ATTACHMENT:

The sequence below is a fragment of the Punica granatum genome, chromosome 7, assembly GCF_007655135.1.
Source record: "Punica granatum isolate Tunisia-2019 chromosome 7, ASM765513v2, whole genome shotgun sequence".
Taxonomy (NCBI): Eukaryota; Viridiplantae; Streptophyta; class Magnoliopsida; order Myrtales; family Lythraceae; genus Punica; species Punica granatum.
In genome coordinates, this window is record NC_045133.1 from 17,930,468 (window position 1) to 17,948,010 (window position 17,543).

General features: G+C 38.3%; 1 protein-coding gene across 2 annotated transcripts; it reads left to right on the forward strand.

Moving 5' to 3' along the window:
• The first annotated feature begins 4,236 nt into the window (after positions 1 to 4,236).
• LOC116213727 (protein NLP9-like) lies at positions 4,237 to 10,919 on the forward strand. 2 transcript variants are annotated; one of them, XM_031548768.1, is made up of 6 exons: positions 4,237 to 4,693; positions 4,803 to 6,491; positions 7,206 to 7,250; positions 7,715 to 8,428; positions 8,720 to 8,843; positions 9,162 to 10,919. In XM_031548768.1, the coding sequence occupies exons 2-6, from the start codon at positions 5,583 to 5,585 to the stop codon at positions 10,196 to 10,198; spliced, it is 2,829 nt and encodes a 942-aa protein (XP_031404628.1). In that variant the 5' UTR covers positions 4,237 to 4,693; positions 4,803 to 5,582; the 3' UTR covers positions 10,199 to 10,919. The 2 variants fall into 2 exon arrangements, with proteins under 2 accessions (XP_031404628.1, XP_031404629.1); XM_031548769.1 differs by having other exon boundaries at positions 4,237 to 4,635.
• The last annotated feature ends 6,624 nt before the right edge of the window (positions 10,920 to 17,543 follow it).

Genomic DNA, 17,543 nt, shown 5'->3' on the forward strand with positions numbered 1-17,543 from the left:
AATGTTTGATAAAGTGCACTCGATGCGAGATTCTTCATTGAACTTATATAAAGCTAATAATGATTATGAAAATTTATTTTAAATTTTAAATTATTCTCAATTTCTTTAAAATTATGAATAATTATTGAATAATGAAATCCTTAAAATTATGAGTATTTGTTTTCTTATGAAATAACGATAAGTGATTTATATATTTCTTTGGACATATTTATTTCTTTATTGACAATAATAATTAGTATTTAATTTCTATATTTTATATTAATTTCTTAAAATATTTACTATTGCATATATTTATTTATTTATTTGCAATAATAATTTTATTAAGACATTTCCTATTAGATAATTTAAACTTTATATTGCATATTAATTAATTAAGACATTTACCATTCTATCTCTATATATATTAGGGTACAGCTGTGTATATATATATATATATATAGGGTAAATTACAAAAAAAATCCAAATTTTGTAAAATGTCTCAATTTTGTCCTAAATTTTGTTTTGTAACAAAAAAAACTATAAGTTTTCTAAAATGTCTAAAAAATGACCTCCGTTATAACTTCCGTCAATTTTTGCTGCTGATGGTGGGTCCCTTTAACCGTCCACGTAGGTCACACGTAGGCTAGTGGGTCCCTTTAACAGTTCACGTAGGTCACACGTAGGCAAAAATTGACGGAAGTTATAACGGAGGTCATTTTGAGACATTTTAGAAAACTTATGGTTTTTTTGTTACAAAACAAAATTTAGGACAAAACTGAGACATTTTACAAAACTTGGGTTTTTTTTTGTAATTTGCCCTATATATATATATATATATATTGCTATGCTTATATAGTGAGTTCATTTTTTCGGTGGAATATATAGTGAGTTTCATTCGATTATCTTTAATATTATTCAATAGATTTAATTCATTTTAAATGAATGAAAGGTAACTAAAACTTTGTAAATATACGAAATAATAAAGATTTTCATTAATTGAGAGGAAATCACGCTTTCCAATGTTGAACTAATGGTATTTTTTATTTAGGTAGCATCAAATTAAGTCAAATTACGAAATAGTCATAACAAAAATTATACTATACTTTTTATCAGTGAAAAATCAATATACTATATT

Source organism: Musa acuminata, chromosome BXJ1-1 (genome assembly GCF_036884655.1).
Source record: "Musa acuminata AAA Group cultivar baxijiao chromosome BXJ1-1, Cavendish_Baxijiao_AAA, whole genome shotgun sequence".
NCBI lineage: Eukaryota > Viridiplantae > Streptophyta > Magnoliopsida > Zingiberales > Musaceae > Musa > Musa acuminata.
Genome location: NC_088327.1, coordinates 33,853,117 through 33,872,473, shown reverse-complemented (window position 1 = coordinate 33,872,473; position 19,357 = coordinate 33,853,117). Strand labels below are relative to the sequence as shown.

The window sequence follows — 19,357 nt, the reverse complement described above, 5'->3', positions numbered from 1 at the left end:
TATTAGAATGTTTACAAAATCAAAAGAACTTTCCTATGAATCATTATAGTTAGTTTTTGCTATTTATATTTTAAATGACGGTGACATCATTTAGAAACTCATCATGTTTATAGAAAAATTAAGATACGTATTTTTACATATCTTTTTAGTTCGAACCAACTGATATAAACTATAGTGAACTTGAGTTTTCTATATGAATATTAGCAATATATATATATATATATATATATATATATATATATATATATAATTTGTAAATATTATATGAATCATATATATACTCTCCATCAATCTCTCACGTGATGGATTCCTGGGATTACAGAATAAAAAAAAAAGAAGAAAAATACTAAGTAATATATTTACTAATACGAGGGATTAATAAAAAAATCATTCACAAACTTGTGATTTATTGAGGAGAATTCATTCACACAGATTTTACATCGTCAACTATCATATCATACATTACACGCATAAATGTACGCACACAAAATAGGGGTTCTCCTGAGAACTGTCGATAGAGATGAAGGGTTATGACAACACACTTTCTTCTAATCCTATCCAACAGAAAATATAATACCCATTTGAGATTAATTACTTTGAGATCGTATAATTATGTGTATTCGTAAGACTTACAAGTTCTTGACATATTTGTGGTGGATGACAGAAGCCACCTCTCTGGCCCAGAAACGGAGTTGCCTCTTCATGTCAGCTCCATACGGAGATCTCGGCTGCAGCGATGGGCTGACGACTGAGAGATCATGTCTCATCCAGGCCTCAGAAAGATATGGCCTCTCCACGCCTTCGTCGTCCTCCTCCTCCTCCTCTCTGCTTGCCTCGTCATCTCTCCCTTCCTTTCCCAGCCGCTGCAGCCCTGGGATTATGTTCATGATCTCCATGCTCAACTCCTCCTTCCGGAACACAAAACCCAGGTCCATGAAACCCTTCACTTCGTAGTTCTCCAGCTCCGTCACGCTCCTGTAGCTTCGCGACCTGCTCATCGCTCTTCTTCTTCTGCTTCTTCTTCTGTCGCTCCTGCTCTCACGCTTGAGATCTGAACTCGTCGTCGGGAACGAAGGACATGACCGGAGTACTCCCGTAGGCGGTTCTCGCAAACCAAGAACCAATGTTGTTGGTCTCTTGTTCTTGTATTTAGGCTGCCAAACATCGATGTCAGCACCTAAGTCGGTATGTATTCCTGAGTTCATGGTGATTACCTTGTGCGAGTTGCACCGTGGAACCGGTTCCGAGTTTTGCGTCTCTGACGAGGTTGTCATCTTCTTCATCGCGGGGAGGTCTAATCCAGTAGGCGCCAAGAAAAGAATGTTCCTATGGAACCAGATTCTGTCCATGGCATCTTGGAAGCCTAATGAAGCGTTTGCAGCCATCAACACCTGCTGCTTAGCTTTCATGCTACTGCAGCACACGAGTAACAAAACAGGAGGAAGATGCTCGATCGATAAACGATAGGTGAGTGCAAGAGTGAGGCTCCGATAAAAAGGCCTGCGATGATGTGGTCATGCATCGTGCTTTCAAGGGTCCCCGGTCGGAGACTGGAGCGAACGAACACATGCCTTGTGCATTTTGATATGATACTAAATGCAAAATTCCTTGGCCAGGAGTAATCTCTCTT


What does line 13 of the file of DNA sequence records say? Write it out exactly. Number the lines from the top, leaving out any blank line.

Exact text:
Source record: "Musa acuminata AAA Group cultivar baxijiao chromosome BXJ1-1, Cavendish_Baxijiao_AAA, whole genome shotgun sequence".